Synopsis   History "Lance Paul Larsen vs. the Hawaiian Kingdom"
Permanent Court of Arbitration, The Hague
News   Arbitral Log

Dutch officials turn away man lobbying for Hawaiian sovereignty

Hawaii Tribune-Herald
December 8, 2000

By Chris Loos - Tribune-Herald

A Puna man who traveled to Europe to lobby for Hawaiian sovereignty was denied entry into the Netherlands on Tuesday because he was holding a passport issued by the Hawaiian Kingdom rather than the U.S. government.

Lance Paul Larsen and three other Big Island residents were detained by Dutch immigration officials and returned to San Francisco, according to a reporter who traveled to the Netherlands to cover Larsen's case at The Hague for an Oahu-based Native Hawaiian newspaper.

Larsen reportedly presented Dutch immigration officials with his Hawaiian Kingdom passport and a Global Citizen passport.

"Using an American passport would have compromised my case," Larsen said, according to reporter Ka'iulani Edens of the Hawaii News.

Larsen's case started in 1998 and 1999 when he was arrested for driving without license plates, a driver's license, a safety sticker or registration.

Larsen responded that he doesn't fall under the authority of U.S. officials because he is a subject of the Hawaiian Kingdom and not a citizen of the United States.

He filed a federal lawsuit, suing the United States and the Hawaiian Kingdom governments. Larsen accused the defendants of violating international treaties of 1849 by allowing the United States to impose its law against Larsen within what he says is still the Hawaiian Kingdom.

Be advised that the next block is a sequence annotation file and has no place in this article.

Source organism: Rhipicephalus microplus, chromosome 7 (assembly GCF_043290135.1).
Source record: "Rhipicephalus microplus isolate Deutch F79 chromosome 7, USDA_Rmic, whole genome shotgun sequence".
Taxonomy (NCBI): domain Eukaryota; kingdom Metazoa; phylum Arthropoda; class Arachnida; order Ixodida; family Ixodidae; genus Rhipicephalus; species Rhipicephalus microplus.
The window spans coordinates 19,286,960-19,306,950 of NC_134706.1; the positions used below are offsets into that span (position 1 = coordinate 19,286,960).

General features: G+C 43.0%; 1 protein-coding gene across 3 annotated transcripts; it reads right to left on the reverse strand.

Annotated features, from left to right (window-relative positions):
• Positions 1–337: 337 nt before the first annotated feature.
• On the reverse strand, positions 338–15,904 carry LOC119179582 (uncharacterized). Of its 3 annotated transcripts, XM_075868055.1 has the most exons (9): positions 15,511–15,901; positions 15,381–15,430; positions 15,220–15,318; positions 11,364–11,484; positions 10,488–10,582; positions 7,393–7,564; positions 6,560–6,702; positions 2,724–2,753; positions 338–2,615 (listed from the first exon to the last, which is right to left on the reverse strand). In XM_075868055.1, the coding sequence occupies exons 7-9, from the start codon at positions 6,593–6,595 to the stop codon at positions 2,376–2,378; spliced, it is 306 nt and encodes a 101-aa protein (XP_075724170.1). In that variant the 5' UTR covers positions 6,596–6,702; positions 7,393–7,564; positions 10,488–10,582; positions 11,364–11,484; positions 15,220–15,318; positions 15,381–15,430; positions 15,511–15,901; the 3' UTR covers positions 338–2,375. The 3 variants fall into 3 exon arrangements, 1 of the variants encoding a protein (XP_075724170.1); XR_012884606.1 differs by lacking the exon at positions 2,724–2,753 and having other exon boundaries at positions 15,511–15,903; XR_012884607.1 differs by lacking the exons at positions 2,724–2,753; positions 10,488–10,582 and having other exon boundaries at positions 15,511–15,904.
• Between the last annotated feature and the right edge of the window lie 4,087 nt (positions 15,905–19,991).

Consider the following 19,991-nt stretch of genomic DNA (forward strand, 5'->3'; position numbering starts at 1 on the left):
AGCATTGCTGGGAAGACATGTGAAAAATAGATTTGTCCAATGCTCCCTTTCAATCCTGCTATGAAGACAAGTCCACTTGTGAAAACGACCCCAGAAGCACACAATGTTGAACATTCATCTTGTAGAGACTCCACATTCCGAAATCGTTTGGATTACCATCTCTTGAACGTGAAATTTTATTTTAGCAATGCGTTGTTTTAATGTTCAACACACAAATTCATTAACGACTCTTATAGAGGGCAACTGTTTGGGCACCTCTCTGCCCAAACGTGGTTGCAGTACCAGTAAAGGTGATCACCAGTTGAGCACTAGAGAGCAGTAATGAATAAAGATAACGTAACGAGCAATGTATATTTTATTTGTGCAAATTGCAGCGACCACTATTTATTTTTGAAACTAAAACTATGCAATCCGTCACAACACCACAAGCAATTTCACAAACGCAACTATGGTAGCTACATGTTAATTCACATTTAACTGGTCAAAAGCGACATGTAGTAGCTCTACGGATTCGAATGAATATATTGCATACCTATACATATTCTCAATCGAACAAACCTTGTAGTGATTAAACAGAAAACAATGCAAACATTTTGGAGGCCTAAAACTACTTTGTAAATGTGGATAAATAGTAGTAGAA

In October 1999, Larsen and representatives of the Hawaiian Kingdom agreed to dismiss the United States from the federal lawsuit and settle their case through the Permanent Court of Arbitration, established in 1899 to resolve international disputes.

Larsen's attorney, Ninia Parks of Honolulu, is asking the world arbitration court to decide whether the Hawaiian Kingdom violated Larsen's rights and, if so, whether there is any remedy.

Although Larsen maintains that he is a subject of the Hawaiian Kingdom, Dutch officials who sent him back to the United States identified him as an American citizen.

Dutch Immigration officials also deported Larsen's wife, Kawehi Kanui, along with Kahu TeRangi Ruwhiu and Kaliko Kanaele.

Larsen's arbitration hearing began Thursday without him, Edens said. The court indicated its first item of business is to decide whether it has jurisdiction to proceed without U.S. participation.

Synopsis   History "Lance Paul Larsen vs. the Hawaiian Kingdom"
Permanent Court of Arbitration, The Hague
News   Arbitral Log